Rationale & Policy
This project involves the establishment of a webpage, administered through the State University at Buffalo, about Cuban artists who work, or have worked for significant periods of time, outside of Cuba, and primarily on artists who were active at the time this project was initiated (2006). Its focus is on painting, although some sculpture and photography-based art will also be included. The aim of the project is to create a record of these artists, providing some biographical information, a brief interview, contact details, and a sample of the work (usually images of one or two significant and characteristic pieces). The project is also intended to illustrate how different artists have dealt with issues of immigration, diaspora, and memory in their art and lives, and to serve as the basis of a philosophical reflection on issues raised by how they have negotiated their identities as Cubans, Americans, and Cuban Americans.
Permission from collectors and the artists has been secured to display images of the works included and the texts of the interviews, but no use by anyone else is allowed without prior written permission. The project was initiated in conjunction with a National Endowment for the Humanities (NEH) Seminar that took place at the University at Buffalo June 12-30, 2006, on the topic of "Negotiating Identities in Art, Literature and Philosophy: Cuban Americans and American Culture." The Seminar included an art exhibition, "Layers: Collecting Cuban-American Art," coordinated by Lynette Bosch, at the UB Art Galleries, Center for the Arts.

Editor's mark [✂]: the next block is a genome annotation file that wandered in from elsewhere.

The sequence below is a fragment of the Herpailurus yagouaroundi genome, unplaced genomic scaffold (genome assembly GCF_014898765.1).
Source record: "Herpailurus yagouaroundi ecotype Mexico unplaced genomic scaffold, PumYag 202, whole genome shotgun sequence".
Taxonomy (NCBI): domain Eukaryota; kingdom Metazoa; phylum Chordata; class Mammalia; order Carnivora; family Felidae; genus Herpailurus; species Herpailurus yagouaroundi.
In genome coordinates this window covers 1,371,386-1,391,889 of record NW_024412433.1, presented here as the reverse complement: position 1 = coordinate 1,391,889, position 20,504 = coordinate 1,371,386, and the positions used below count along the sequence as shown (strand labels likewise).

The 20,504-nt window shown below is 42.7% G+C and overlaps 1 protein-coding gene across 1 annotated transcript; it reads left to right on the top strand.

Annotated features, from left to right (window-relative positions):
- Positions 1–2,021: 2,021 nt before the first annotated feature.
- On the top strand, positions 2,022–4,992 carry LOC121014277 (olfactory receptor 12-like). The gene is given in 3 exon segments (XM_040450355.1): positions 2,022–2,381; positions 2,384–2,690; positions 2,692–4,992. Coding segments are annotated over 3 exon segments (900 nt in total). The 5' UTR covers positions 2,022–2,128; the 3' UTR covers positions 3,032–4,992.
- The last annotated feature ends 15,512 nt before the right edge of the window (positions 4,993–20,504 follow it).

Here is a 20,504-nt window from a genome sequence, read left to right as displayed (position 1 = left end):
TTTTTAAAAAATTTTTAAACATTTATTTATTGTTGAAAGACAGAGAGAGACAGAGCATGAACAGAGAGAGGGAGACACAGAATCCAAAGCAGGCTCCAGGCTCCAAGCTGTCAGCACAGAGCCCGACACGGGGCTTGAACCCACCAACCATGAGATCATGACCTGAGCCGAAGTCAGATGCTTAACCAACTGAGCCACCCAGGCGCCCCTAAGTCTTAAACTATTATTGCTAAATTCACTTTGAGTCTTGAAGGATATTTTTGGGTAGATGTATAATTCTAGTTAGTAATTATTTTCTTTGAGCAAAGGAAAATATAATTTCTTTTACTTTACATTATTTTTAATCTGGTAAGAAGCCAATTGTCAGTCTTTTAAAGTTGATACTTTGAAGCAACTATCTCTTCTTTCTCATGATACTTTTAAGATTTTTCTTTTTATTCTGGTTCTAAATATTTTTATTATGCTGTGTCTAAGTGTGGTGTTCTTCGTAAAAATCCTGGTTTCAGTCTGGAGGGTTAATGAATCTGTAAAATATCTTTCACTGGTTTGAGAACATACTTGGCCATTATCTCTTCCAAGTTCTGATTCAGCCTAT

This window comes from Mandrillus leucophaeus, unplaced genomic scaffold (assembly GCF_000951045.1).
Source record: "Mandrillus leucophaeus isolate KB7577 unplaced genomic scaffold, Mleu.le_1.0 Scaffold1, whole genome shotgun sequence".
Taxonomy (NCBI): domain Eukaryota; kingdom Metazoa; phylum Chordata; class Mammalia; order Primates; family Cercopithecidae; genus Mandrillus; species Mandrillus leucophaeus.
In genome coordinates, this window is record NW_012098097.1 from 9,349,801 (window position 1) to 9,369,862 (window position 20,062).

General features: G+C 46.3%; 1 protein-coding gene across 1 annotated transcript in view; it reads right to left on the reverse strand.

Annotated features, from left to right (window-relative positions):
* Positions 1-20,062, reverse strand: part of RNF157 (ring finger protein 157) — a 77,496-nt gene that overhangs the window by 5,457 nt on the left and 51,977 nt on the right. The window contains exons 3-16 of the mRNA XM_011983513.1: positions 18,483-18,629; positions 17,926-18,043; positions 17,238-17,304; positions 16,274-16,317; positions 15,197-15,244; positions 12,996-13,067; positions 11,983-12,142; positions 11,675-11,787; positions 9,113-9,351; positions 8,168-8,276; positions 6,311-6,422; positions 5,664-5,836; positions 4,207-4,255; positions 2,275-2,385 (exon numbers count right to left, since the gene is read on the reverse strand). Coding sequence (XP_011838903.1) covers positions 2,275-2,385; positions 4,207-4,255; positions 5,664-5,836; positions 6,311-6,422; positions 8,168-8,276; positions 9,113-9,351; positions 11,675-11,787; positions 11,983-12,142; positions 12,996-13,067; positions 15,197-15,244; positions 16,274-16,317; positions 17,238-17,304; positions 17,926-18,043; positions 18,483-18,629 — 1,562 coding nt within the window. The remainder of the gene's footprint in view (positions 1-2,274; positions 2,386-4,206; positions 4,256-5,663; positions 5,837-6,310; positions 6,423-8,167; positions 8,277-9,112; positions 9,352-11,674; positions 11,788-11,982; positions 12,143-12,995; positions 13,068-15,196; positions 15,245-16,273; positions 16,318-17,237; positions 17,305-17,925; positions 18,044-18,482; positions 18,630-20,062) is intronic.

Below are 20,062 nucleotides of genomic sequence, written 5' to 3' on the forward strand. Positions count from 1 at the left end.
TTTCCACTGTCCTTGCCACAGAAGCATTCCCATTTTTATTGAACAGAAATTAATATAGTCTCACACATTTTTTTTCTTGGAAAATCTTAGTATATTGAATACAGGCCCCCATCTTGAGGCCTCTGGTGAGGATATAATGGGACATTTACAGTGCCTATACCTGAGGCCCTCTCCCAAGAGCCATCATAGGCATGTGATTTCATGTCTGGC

This website is exclusively intended for scholarly purposes; it seeks to be a source of accurate information for anyone interested in the development of Cuban art. In addition to entries about artists, it will eventually contain some interviews with curators, private and institutional collectors, and gallery directors. The website refrains from making judgments of value as to the quality of the work or the stature of the artists included. An effort will be made to include artists from all over the word, and in particular artists who have been marginalized for one reason or another.
No political considerations have played, or will play, a role in this project. Artists who work in Cuba have been excluded because they draw considerable support from being in their original cultural and national context. Cuban artists working outside Cuba are on their own, and frequently work in contexts that are hostile or indifferent; they tend to be neglected and marginalized, a common fate to those who emigrate from their lands of origin.